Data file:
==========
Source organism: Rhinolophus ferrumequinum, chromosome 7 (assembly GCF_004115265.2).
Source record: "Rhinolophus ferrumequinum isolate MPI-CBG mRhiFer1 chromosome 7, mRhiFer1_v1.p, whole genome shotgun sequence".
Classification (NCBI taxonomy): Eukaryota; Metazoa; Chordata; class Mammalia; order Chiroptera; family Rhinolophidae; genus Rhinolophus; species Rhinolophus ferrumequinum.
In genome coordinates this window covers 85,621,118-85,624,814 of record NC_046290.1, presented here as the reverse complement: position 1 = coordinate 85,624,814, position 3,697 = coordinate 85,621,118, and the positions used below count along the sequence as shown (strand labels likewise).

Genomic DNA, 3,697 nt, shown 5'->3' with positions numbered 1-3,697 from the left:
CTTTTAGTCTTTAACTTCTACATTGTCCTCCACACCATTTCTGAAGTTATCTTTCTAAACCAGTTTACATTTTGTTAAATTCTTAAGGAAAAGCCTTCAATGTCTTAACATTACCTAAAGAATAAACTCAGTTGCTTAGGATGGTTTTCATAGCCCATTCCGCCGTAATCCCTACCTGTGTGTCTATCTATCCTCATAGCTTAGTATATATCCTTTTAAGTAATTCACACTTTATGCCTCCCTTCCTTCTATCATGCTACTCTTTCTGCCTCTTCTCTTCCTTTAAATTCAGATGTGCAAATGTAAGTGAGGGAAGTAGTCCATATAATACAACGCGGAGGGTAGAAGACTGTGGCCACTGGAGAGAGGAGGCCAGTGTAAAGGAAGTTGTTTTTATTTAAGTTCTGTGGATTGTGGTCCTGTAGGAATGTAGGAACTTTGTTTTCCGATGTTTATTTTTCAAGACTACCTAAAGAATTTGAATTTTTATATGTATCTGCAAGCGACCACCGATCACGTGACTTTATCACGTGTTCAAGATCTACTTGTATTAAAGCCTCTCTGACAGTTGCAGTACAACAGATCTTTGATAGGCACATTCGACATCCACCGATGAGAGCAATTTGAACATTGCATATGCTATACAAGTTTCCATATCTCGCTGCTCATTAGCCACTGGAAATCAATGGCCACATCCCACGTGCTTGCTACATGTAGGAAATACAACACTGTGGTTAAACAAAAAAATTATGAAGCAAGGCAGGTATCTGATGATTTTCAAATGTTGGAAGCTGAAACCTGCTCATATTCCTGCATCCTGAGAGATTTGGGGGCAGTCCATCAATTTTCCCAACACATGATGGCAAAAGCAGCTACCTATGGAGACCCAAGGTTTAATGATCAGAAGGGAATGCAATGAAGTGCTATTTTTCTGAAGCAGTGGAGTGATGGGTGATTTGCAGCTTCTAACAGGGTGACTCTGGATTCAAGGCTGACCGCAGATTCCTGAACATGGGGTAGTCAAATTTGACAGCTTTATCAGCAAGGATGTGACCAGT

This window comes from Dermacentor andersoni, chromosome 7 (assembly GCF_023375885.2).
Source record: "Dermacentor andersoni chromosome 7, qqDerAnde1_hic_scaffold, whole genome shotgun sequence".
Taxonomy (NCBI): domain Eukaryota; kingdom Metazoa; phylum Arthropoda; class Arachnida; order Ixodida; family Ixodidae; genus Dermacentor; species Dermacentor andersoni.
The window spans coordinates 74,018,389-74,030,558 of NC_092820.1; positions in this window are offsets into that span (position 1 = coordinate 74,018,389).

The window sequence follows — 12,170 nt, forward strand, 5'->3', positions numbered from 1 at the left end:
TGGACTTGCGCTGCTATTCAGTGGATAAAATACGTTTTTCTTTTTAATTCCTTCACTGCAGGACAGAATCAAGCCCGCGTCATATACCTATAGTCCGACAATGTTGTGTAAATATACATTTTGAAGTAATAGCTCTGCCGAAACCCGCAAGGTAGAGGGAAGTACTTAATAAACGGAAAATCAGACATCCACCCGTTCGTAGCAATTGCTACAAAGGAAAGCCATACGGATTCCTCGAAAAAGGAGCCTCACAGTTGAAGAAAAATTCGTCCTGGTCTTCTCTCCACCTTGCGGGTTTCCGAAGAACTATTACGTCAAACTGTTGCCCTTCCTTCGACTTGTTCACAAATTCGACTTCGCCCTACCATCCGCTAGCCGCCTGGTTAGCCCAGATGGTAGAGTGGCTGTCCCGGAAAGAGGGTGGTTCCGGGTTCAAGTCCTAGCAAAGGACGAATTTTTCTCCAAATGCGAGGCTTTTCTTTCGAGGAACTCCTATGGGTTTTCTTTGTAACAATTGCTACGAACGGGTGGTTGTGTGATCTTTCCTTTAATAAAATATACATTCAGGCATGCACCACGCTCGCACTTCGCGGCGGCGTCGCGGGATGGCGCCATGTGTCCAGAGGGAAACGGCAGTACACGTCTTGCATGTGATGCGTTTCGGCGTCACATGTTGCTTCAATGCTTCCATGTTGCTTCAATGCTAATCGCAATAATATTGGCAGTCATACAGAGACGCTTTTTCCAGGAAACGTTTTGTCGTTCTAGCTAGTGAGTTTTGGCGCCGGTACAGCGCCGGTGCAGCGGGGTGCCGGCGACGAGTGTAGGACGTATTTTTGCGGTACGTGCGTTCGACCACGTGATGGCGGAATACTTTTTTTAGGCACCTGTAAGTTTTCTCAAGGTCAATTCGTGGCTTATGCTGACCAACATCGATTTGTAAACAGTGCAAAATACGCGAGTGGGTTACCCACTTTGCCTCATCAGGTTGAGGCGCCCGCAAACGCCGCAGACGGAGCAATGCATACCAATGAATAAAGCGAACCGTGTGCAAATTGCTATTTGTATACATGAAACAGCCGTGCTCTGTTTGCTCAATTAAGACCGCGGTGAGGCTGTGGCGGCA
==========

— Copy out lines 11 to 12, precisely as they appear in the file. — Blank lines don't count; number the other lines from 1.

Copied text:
The window sequence follows — 12,170 nt, forward strand, 5'->3', positions numbered from 1 at the left end:
TGGACTTGCGCTGCTATTCAGTGGATAAAATACGTTTTTCTTTTTAATTCCTTCACTGCAGGACAGAATCAAGCCCGCGTCATATACCTATAGTCCGACAATGTTGTGTAAATATACATTTTGAAGTAATAGCTCTGCCGAAACCCGCAAGGTAGAGGGAAGTACTTAATAAACGGAAAATCAGACATCCACCCGTTCGTAGCAATTGCTACAAAGGAAAGCCATACGGATTCCTCGAAAAAGGAGCCTCACAGTTGAAGAAAAATTCGTCCTGGTCTTCTCTCCACCTTGCGGGTTTCCGAAGAACTATTACGTCAAACTGTTGCCCTTCCTTCGACTTGTTCACAAATTCGACTTCGCCCTACCATCCGCTAGCCGCCTGGTTAGCCCAGATGGTAGAGTGGCTGTCCCGGAAAGAGGGTGGTTCCGGGTTCAAGTCCTAGCAAAGGACGAATTTTTCTCCAAATGCGAGGCTTTTCTTTCGAGGAACTCCTATGGGTTTTCTTTGTAACAATTGCTACGAACGGGTGGTTGTGTGATCTTTCCTTTAATAAAATATACATTCAGGCATGCACCACGCTCGCACTTCGCGGCGGCGTCGCGGGATGGCGCCATGTGTCCAGAGGGAAACGGCAGTACACGTCTTGCATGTGATGCGTTTCGGCGTCACATGTTGCTTCAATGCTTCCATGTTGCTTCAATGCTAATCGCAATAATATTGGCAGTCATACAGAGACGCTTTTTCCAGGAAACGTTTTGTCGTTCTAGCTAGTGAGTTTTGGCGCCGGTACAGCGCCGGTGCAGCGGGGTGCCGGCGACGAGTGTAGGACGTATTTTTGCGGTACGTGCGTTCGACCACGTGATGGCGGAATACTTTTTTTAGGCACCTGTAAGTTTTCTCAAGGTCAATTCGTGGCTTATGCTGACCAACATCGATTTGTAAACAGTGCAAAATACGCGAGTGGGTTACCCACTTTGCCTCATCAGGTTGAGGCGCCCGCAAACGCCGCAGACGGAGCAATGCATACCAATGAATAAAGCGAACCGTGTGCAAATTGCTATTTGTATACATGAAACAGCCGTGCTCTGTTTGCTCAATTAAGACCGCGGTGAGGCTGTGGCGGCA